The Democratic National Committee (DNC) met in Las Vegas Friday to discuss their strategy for the 2018 elections but reportedly spent no time debating the merits of the “identity politics” messaging they employed on their way to a resounding electoral defeat in 2016.
The first two days of the four day meeting featured lengthy strategy discussions related to increasing grassroots participation but excluded any debate over the party’s broader emphasis on race and gender based identity politics, according to The Washington Post.
The Democratic politicos gathered in Las Vegas acknowledged the cost they paid in 2016 for completely eschewing positive messaging in favor of a consuming focus on anti-Trump talking points but stopped short of a more general examination of first principles.
“From a branding perspective, we have a huge problem,” Ken Martin, the chairman of Minnesota’s Democratic Farmer-Labor Party, told WaPo. “It was the biggest challenge for us in the last year — and our biggest mistake was uniting around ‘Stop Trump.'”
This self examination reportedly did not include a meaningful review of the factors that allowed the Trump campaign to assume the populist mantle traditionally held by Democrats.
For evidence of the DNC’s continued reliance on appealing to certain demographics based on a common race, gender or sexual orientation, one need only check the organization’s website, which includes specific sections dedicated to various races, the “LGBTQ community” and “women.”
The lack of debate over the merits of emphasizing racial, sexual and gender based identity is curious considering that political insiders on both sides of the aisle have cited that strategy as a primary explanation for President Donald Trump’s successful self promotion as the champion of beleaguered working class Americans.
Progressive leader Sen. Bernie Sanders of Vermont expressed doubts about the political utility of catering explicitly to specific identity groups in a statement made days after Trump’s election.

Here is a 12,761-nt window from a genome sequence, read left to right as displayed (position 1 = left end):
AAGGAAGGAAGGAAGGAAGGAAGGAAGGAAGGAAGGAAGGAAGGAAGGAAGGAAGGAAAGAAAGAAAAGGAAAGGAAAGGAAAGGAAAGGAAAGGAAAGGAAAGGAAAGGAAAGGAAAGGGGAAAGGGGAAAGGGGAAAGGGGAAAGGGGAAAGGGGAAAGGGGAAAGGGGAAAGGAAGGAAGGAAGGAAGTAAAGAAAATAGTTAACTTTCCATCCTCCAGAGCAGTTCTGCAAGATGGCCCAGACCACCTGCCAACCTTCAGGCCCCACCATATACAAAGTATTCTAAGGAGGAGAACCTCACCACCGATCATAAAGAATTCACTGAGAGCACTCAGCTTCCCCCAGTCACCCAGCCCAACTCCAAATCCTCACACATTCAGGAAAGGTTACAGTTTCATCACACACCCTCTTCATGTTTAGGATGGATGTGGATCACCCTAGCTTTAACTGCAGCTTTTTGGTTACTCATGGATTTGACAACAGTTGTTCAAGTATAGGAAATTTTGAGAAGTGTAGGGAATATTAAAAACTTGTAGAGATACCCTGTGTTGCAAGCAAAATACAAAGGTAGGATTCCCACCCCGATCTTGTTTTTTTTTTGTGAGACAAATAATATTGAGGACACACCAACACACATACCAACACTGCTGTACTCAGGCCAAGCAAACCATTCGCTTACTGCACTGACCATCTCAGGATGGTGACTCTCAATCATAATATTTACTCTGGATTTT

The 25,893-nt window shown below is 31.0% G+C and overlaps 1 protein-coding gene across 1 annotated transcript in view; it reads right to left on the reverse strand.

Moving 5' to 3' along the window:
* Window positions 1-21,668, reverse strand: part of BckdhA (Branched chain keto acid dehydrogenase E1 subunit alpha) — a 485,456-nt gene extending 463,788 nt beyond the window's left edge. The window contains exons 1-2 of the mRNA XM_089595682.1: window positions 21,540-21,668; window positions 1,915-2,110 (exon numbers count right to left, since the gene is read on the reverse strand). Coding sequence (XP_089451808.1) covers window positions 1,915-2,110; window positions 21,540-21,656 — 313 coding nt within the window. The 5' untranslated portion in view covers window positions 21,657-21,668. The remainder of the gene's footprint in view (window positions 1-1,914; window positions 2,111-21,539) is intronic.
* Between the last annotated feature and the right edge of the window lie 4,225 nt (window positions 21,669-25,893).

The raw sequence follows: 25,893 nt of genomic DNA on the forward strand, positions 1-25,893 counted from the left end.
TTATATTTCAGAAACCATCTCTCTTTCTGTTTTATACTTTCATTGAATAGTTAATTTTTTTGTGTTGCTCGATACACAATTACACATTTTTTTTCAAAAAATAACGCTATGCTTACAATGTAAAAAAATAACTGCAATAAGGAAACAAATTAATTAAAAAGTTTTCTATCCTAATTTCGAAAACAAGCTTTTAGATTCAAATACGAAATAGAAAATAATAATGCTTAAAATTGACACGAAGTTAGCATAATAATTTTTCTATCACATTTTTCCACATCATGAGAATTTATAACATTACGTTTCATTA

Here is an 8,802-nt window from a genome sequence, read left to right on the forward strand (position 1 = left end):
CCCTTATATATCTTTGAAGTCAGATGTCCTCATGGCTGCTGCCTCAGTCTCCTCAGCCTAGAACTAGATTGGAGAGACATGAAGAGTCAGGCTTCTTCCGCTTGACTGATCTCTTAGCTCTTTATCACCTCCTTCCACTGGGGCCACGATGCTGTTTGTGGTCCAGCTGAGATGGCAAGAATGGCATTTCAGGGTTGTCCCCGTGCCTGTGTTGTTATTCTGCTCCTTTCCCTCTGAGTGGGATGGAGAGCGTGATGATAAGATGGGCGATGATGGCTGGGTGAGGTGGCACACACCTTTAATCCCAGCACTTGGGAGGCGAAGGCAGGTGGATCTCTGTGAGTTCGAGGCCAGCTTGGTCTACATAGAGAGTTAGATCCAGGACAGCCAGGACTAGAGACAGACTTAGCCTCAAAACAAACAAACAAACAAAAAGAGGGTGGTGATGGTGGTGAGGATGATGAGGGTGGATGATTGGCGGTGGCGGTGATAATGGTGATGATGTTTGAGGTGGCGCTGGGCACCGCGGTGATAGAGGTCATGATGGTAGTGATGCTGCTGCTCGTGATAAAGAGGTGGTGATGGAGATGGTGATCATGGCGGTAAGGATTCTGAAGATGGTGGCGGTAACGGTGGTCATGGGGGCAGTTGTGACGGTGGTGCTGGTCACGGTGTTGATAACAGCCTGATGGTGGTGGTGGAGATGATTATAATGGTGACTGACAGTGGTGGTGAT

Sanders said the party must move beyond “identity politics” in an effort to appeal to a broader base of working class voters.
“It is not good enough for somebody to say, ‘I’m a woman, vote for me.’ That is not good enough,” Sanders told a crowd at the Berklee Performance Center in Boston, according to WBUR. “What we need is a woman who has the guts to stand up to Wall Street, to the insurance companies, to the drug companies, to the fossil fuel industries.”
“The working class of this country is being decimated — that’s why Donald Trump won,” the senator said. “And what we need now are candidates who stand with those working people, who understand that real median family income has gone down.”
Sanders later moderated his position in a statement released in response to progressive critics who accused him of devaluing diversity.
Veteran Democratic political consultant Mark Penn, who served as chief strategist for former Secretary of State Hillary Clinton’s 2008 presidential run, echoed Sanders concern for the future of the Democratic party in a New York Times column he co-authored with Columbia professor Mark Lilla shortly after Trump’s victory.
Lilla and Penn present a compelling argument for the abandonment of identity politics and a return to the political center, suggesting working class voters defected because they “saw the party being mired too often in political correctness, transgender bathroom issues and policies offering more help to undocumented immigrants than to the heartland.”
“This is the fallacy of the left, believing that voters just need to be shown how much they are getting in government benefits. In reality, these voters see themselves as being penalized for maintaining the basic values of hard work, religion and family,” the pair wrote. “Today, identity politics and disdain for religion are creating a new social divide that the Democrats need to bridge by embracing free speech on college campuses and respect for Catholics and people of other faiths who feel marginalized within the party.”
Trump campaign insiders and others on the political right have identified the role identity politics played in Trump’s victory in much the same way as their political opponents.
Former White House chief strategist and Trump campaign architect Steve Bannon gleefully pled with the Democrats to continue their identity based messaging, crediting the approach with spurring his national populist movement to the highest ranks of government.
“The Democrats,” Bannon said in an interview with Robert Kuttner, of the liberal political magazine American Prospect, “the longer they talk about identity politics, I got ’em. I want them to talk about racism every day. If the left is focused on race and identity, and we go with economic nationalism, we can crush the Democrats.”
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